Instructor(s): M. Elran     Terms Offered: Autumn
Equivalent Course(s): PBPL 28139, INRE 36001

JWSC 29550. Cinema and the Holocaust. 100 Units.

Focuses on cinematic responses by several leading film directors from East & Central Europe to a central event of 20th century history -- the Holocaust. Nazis began a cinematic documentation of WWII at its onset, positioning cameras in places of actual atrocities. Documentary footage produced was framed by hostile propagandistic schemes; contrary to this 'method', Holocaust feature films are all but a representation of Jewish genocide produced after the actual traumatic events. This class aims at discussing the challenge of representing the Jewish genocide which has often been defined as un-representable. Because of this challenge, Holocaust films raise questions of ethical responsibility for cinematic production & a search for relevant artistic means with which to engage post-traumatic representation. Therefore, among major tropes we will analyze voyeuristic evocation of death & suffering; a truthful representation of violence versus purported necessity of its cinematic aesthetization; intertwined notions of chance & hope as conditions of survival versus hagiographic representation of victims. The main goal is to grasp the potential of cinema for deepening our understanding of the Holocaust, the course simultaneously explores extensive & continuous cinematic production of the genre & its historical development in various European countries, to mention the impact of censorship by official ideologies in the Soviet Union, Poland, Hungary, & Czechoslovakia during the Cold War.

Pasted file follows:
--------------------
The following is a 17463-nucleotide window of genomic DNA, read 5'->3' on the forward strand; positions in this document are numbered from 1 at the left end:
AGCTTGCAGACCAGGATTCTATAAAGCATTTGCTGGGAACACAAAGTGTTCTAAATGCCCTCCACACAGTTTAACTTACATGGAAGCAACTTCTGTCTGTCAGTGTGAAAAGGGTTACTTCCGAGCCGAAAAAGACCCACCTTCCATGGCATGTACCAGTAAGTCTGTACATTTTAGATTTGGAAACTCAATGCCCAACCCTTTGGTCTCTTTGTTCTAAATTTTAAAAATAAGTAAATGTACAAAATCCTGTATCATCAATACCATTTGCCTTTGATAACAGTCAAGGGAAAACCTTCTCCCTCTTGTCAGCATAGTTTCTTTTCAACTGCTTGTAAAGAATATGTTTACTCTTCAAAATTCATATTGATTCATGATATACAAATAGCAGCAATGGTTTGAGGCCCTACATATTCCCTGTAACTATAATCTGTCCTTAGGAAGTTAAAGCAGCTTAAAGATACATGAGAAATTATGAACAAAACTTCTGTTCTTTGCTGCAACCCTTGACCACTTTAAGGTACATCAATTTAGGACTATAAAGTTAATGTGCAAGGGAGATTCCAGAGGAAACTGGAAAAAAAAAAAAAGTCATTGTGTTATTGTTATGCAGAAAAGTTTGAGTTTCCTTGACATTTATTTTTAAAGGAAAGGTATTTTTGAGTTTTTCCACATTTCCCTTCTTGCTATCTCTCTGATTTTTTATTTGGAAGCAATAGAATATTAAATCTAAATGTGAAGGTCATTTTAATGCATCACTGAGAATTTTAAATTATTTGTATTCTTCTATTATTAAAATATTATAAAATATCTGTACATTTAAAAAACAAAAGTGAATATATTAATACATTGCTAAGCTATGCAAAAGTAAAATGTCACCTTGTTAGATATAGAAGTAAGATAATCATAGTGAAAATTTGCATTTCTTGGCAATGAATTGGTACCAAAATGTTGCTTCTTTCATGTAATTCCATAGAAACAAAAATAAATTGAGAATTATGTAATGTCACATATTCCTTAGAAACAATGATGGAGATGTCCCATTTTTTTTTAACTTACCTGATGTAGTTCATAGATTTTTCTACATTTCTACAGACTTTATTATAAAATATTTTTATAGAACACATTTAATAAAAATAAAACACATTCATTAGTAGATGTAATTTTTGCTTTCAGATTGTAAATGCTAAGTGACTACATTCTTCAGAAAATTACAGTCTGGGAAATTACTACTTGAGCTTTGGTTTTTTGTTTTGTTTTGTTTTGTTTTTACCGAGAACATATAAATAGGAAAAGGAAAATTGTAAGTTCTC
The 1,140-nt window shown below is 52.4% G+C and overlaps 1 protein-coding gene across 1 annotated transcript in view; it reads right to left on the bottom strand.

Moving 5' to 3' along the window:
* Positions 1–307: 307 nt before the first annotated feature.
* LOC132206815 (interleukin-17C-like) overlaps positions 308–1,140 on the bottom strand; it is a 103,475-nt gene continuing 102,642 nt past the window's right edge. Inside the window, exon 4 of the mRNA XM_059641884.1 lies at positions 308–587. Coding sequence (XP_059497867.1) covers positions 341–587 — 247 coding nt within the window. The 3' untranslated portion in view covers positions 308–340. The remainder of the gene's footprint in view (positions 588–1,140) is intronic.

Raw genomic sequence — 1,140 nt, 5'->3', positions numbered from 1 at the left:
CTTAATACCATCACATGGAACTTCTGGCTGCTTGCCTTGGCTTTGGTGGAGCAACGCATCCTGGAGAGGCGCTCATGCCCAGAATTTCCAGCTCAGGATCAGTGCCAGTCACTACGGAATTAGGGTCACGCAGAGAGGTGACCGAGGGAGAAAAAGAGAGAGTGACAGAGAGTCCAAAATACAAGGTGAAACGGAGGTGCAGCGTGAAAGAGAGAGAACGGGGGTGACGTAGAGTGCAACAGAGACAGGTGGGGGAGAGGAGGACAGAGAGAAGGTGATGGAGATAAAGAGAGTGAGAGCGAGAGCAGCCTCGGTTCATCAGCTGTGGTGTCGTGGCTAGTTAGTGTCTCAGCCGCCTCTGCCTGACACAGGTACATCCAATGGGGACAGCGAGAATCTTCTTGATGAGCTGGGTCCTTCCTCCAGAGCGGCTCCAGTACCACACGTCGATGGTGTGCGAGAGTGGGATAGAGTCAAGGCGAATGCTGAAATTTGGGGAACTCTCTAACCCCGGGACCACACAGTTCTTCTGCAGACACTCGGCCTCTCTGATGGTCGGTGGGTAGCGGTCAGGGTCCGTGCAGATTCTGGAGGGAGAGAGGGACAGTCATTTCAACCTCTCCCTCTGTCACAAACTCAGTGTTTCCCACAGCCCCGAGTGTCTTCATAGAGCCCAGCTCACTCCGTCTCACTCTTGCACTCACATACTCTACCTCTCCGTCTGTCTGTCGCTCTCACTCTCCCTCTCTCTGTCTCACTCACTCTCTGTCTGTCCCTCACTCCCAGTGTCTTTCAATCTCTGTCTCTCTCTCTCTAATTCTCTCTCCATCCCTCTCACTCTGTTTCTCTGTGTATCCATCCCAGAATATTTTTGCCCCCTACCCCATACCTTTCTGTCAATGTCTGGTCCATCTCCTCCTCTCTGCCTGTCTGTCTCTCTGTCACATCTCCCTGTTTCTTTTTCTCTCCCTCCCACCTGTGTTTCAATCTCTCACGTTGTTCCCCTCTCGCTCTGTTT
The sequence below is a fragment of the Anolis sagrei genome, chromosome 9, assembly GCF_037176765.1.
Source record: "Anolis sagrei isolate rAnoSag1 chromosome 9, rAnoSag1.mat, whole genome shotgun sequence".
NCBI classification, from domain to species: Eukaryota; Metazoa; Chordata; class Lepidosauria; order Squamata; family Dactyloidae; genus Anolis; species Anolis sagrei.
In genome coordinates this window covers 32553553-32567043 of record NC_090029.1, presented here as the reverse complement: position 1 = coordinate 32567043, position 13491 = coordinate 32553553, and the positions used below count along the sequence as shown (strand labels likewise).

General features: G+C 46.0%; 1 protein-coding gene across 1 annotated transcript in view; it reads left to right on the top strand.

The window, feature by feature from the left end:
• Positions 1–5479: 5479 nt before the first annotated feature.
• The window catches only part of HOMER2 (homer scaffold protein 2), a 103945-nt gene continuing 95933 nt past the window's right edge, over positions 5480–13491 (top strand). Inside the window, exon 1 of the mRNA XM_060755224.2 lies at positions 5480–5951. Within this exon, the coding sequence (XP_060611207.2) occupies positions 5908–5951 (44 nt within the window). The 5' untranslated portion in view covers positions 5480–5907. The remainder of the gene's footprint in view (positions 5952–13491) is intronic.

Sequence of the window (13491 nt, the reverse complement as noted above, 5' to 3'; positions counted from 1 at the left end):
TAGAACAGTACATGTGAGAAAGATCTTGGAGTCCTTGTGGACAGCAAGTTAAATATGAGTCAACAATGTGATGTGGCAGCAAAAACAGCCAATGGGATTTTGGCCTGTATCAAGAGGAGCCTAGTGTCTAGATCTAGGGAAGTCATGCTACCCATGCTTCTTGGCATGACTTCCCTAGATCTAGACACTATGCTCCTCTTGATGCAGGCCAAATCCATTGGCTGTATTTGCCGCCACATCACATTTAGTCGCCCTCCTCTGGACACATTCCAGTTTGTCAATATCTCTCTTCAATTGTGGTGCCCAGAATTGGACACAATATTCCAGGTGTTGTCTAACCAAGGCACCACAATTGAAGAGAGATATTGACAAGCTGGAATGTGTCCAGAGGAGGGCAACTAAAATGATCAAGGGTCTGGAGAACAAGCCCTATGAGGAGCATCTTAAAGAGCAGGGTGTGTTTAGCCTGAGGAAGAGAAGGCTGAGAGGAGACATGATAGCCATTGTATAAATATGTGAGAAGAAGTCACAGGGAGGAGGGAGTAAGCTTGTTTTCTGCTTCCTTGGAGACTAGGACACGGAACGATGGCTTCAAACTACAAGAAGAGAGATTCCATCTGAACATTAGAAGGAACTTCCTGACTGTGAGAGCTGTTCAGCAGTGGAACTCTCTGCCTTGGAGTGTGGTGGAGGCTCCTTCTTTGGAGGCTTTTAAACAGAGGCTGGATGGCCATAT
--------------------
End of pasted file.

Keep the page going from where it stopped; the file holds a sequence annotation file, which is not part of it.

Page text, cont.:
Instructor(s): Bozena Shallcross     Terms Offered: Winter
Note(s): Course requirements: film screenings, class participation, reading assignments, one class presentation, and a final project. All readings for the core texts are in English; they can be downloaded from Canvas.
Equivalent Course(s): REES 27027, REES 37027, CMST 32507, CMST 22507

JWSC 29560. Reckoning With the Holocaust. 100 Units.